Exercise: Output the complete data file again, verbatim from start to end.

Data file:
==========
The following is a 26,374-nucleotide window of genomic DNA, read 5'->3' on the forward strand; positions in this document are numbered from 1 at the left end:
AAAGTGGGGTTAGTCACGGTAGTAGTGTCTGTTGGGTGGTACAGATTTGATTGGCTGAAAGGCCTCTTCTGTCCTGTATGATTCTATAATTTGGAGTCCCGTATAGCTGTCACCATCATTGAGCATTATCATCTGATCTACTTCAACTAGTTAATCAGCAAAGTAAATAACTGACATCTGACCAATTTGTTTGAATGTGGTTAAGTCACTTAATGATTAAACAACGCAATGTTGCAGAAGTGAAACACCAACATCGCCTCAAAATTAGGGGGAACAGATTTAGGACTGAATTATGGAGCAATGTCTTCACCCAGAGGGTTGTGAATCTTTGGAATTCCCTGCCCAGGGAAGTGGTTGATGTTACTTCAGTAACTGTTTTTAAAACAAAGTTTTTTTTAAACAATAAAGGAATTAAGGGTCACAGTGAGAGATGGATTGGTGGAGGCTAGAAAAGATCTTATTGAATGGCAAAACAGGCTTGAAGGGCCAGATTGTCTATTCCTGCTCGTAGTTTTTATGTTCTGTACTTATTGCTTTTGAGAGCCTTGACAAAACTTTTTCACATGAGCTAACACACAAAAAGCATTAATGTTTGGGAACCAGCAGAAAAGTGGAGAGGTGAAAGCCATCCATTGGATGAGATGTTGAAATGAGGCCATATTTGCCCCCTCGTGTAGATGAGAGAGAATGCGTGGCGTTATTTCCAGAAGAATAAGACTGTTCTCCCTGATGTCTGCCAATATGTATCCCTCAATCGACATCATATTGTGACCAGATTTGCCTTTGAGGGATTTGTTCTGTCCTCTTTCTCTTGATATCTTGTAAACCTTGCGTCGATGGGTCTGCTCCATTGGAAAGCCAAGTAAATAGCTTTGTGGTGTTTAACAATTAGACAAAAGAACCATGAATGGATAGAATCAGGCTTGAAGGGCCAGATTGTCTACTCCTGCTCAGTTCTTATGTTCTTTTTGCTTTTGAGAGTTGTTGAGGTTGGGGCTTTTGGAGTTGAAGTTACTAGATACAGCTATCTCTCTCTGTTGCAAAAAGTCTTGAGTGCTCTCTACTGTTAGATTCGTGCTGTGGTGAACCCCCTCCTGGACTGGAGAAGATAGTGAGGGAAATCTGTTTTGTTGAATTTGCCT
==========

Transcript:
The following is a 26,374-nucleotide window of genomic DNA, read 5'->3' on the forward strand; positions in this document are numbered from 1 at the left end:
AAAGTGGGGTTAGTCACGGTAGTAGTGTCTGTTGGGTGGTACAGATTTGATTGGCTGAAAGGCCTCTTCTGTCCTGTATGATTCTATAATTTGGAGTCCCGTATAGCTGTCACCATCATTGAGCATTATCATCTGATCTACTTCAACTAGTTAATCAGCAAAGTAAATAACTGACATCTGACCAATTTGTTTGAATGTGGTTAAGTCACTTAATGATTAAACAACGCAATGTTGCAGAAGTGAAACACCAACATCGCCTCAAAATTAGGGGGAACAGATTTAGGACTGAATTATGGAGCAATGTCTTCACCCAGAGGGTTGTGAATCTTTGGAATTCCCTGCCCAGGGAAGTGGTTGATGTTACTTCAGTAACTGTTTTTAAAACAAAGTTTTTTTTAAACAATAAAGGAATTAAGGGTCACAGTGAGAGATGGATTGGTGGAGGCTAGAAAAGATCTTATTGAATGGCAAAACAGGCTTGAAGGGCCAGATTGTCTATTCCTGCTCGTAGTTTTTATGTTCTGTACTTATTGCTTTTGAGAGCCTTGACAAAACTTTTTCACATGAGCTAACACACAAAAAGCATTAATGTTTGGGAACCAGCAGAAAAGTGGAGAGGTGAAAGCCATCCATTGGATGAGATGTTGAAATGAGGCCATATTTGCCCCCTCGTGTAGATGAGAGAGAATGCGTGGCGTTATTTCCAGAAGAATAAGACTGTTCTCCCTGATGTCTGCCAATATGTATCCCTCAATCGACATCATATTGTGACCAGATTTGCCTTTGAGGGATTTGTTCTGTCCTCTTTCTCTTGATATCTTGTAAACCTTGCGTCGATGGGTCTGCTCCATTGGAAAGCCAAGTAAATAGCTTTGTGGTGTTTAACAATTAGACAAAAGAACCATGAATGGATAGAATCAGGCTTGAAGGGCCAGATTGTCTACTCCTGCTCAGTTCTTATGTTCTTTTTGCTTTTGAGAGTTGTTGAGGTTGGGGCTTTTGGAGTTGAAGTTACTAGATACAGCTATCTCTCTCTGTTGCAAAAAGTCTTGAGTGCTCTCTACTGTTAGATTCGTGCTGTGGTGAACCCCCTCCTGGACTGGAGAAGATAGTGAGGGAAATCTGTTTTGTTGAATTTGCCT